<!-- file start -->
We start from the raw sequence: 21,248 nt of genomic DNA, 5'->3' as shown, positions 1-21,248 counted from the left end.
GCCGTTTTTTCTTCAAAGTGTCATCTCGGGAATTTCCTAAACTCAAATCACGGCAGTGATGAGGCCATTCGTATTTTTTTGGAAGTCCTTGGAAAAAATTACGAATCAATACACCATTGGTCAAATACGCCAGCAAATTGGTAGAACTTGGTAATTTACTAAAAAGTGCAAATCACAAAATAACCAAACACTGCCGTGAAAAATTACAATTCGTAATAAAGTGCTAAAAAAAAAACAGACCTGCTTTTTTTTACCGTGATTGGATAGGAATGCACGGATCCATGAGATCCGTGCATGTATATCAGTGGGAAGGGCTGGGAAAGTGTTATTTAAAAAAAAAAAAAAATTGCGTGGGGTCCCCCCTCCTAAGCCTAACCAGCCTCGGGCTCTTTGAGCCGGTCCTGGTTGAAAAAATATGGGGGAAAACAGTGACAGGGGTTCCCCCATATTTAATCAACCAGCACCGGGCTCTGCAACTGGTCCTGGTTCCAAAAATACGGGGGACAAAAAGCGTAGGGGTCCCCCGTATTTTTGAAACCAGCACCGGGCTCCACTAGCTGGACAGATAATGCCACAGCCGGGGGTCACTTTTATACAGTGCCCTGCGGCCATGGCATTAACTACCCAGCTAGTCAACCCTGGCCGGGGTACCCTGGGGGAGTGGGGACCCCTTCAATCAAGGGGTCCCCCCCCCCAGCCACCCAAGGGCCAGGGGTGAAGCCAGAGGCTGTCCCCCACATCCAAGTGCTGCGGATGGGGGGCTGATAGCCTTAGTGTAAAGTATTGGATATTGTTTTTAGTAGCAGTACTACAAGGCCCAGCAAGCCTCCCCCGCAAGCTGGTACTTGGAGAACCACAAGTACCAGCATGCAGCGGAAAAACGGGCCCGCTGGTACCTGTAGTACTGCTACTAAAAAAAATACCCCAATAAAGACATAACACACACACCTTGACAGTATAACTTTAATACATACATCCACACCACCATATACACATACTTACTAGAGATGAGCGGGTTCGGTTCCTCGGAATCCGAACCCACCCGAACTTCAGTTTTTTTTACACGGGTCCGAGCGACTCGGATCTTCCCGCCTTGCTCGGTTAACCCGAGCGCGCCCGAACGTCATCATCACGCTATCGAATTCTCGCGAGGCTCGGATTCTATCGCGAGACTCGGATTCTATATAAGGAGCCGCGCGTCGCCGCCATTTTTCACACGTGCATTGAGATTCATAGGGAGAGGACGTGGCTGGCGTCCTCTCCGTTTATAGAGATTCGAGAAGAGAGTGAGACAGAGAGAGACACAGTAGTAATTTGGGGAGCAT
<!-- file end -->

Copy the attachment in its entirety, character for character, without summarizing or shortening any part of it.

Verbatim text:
We start from the raw sequence: 21,248 nt of genomic DNA, 5'->3' as shown, positions 1-21,248 counted from the left end.
GCCGTTTTTTCTTCAAAGTGTCATCTCGGGAATTTCCTAAACTCAAATCACGGCAGTGATGAGGCCATTCGTATTTTTTTGGAAGTCCTTGGAAAAAATTACGAATCAATACACCATTGGTCAAATACGCCAGCAAATTGGTAGAACTTGGTAATTTACTAAAAAGTGCAAATCACAAAATAACCAAACACTGCCGTGAAAAATTACAATTCGTAATAAAGTGCTAAAAAAAAAACAGACCTGCTTTTTTTTACCGTGATTGGATAGGAATGCACGGATCCATGAGATCCGTGCATGTATATCAGTGGGAAGGGCTGGGAAAGTGTTATTTAAAAAAAAAAAAAAATTGCGTGGGGTCCCCCCTCCTAAGCCTAACCAGCCTCGGGCTCTTTGAGCCGGTCCTGGTTGAAAAAATATGGGGGAAAACAGTGACAGGGGTTCCCCCATATTTAATCAACCAGCACCGGGCTCTGCAACTGGTCCTGGTTCCAAAAATACGGGGGACAAAAAGCGTAGGGGTCCCCCGTATTTTTGAAACCAGCACCGGGCTCCACTAGCTGGACAGATAATGCCACAGCCGGGGGTCACTTTTATACAGTGCCCTGCGGCCATGGCATTAACTACCCAGCTAGTCAACCCTGGCCGGGGTACCCTGGGGGAGTGGGGACCCCTTCAATCAAGGGGTCCCCCCCCCCAGCCACCCAAGGGCCAGGGGTGAAGCCAGAGGCTGTCCCCCACATCCAAGTGCTGCGGATGGGGGGCTGATAGCCTTAGTGTAAAGTATTGGATATTGTTTTTAGTAGCAGTACTACAAGGCCCAGCAAGCCTCCCCCGCAAGCTGGTACTTGGAGAACCACAAGTACCAGCATGCAGCGGAAAAACGGGCCCGCTGGTACCTGTAGTACTGCTACTAAAAAAAATACCCCAATAAAGACATAACACACACACCTTGACAGTATAACTTTAATACATACATCCACACCACCATATACACATACTTACTAGAGATGAGCGGGTTCGGTTCCTCGGAATCCGAACCCACCCGAACTTCAGTTTTTTTTACACGGGTCCGAGCGACTCGGATCTTCCCGCCTTGCTCGGTTAACCCGAGCGCGCCCGAACGTCATCATCACGCTATCGAATTCTCGCGAGGCTCGGATTCTATCGCGAGACTCGGATTCTATATAAGGAGCCGCGCGTCGCCGCCATTTTTCACACGTGCATTGAGATTCATAGGGAGAGGACGTGGCTGGCGTCCTCTCCGTTTATAGAGATTCGAGAAGAGAGTGAGACAGAGAGAGACACAGTAGTAATTTGGGGAGCAT